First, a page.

F-106 Delta Dart

Crew Chief: Jim Mattison

F-106 Delta Dart
F-106 Delta Dart
F-106 Delta Dart
F-106 Delta Dart IR seeker globe
F-106 Delta Dart
The F-106 Delta Dart on the field at the Pacific Coast Air Museum.

F-106 Delta Dart Specifications

Country of Origin: USA
B/N or Serial Number: 59-0086
Type: Supersonic All Weather Interceptor
Accommodation: Pilot 
Armament (fixed): One Douglas AIR-2A Genie or AIR-2B Super Genie rocket, and four Hughes AIM-4F or AIM-4G Super Falcon air-to-air missiles carried in internal weapons bay.  May have one 20 mm M61 Vulcan gun in place of a Genie.
Powerplant and fuel system: One 25,500-lb afterburning thrust Pratt & Whitney J75-P-17 turbojet.
Performance: Maximum speed: 1,525 mph.
Mach 2.31 @ 40,000 feet
Combat Radius w/External tanks: 729 miles
Service Ceiling: 57,000 ft.
Weights: Max Take-off Weight: 41,831 lbs. max.
Dimensions: Span: 38 ft. 3.5 in.
Length: 70 ft. 8.75 in.
Height: 20 ft. 3.25 in.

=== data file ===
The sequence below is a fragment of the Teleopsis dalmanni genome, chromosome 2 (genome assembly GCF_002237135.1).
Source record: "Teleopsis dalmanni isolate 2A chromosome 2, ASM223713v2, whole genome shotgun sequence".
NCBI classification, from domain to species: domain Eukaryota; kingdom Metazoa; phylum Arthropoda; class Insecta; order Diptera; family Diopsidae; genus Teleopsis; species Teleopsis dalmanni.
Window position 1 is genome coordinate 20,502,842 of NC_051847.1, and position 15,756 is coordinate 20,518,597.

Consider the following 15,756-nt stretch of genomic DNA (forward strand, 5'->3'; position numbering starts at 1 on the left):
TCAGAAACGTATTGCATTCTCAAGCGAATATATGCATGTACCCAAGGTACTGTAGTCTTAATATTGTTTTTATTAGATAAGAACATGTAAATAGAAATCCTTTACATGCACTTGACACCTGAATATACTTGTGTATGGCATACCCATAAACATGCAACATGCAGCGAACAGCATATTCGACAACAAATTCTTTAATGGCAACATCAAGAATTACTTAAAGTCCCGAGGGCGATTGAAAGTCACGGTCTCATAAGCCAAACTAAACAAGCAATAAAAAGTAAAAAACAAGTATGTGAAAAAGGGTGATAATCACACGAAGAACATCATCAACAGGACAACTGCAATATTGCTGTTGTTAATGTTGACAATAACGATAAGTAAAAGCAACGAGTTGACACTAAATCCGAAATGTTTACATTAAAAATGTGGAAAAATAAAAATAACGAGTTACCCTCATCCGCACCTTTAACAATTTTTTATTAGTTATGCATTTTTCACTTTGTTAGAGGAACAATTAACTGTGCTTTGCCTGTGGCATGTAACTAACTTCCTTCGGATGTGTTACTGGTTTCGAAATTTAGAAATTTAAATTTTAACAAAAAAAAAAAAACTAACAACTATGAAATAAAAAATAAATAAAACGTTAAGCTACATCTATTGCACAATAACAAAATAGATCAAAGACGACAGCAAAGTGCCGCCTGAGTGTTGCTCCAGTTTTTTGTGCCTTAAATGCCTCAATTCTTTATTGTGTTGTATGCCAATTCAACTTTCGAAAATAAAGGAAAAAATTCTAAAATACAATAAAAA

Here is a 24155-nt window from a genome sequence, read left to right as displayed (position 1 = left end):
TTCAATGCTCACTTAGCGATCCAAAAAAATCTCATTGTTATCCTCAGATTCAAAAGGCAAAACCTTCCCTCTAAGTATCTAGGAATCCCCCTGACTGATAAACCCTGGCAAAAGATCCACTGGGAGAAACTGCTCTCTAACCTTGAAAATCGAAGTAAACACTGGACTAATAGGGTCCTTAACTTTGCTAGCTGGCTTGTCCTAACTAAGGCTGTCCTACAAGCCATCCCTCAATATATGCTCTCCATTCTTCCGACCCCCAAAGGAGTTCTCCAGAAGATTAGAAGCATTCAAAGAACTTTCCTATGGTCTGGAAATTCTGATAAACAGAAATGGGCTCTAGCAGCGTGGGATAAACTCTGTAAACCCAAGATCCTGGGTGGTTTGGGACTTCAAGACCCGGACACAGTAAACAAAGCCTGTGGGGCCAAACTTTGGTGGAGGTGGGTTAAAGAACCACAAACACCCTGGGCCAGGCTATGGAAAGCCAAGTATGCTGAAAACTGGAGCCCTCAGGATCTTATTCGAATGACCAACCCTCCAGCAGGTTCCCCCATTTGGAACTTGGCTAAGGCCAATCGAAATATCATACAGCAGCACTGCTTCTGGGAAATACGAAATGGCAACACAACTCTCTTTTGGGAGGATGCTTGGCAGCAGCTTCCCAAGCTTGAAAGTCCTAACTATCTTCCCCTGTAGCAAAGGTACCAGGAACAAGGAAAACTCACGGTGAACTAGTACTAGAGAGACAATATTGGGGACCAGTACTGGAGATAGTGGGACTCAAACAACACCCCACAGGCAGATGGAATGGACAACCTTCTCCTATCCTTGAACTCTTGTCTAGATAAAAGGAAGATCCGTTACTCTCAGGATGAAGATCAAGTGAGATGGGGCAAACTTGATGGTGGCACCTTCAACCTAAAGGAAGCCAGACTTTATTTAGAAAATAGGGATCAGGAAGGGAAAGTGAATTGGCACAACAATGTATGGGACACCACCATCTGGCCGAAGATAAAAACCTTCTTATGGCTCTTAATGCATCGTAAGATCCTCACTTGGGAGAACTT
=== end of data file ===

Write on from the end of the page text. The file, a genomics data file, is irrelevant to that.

Wing Area: 631.3 sq ft

F-106 Delta Dart History

In the early 1950’s it became clear that the Interceptor being developed by Convair would not be operational by its 1954 deadline. Faced with this problem, the US Air Force decided to procure from Convair a less sophisticated interim interceptor. This emerged as the F-102A Delta Dagger and the original project was then designated the F-102B. It is this latter project which eventually became the F-106 Delta Dart.

On June 17th 1956, the F-102B was officially designated the F-106, reflecting the fact that the original requirements had changed considerably. All the requirements for speed, altitude and all-weather capability had been increased. The first prototypes flew in late 56 and early 57. The performance was somewhat disappointing but this was primarily due to the delays in the power plant development and the subsequent substitution. However, continual development and improvements were implemented and ultimately, 277 single seat and 63 dual seat aircraft were built and delivered to the Air Force.

The aircraft was the primary air defense weapon for most of the 60’s and was kept in service much longer than the original design called for. After more than 20 years service with the USAF, the F-106s were finally withdrawn from service in 1988.

The history of our aircraft if being researched and will be added when available.

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Pacific Coast Air Museum
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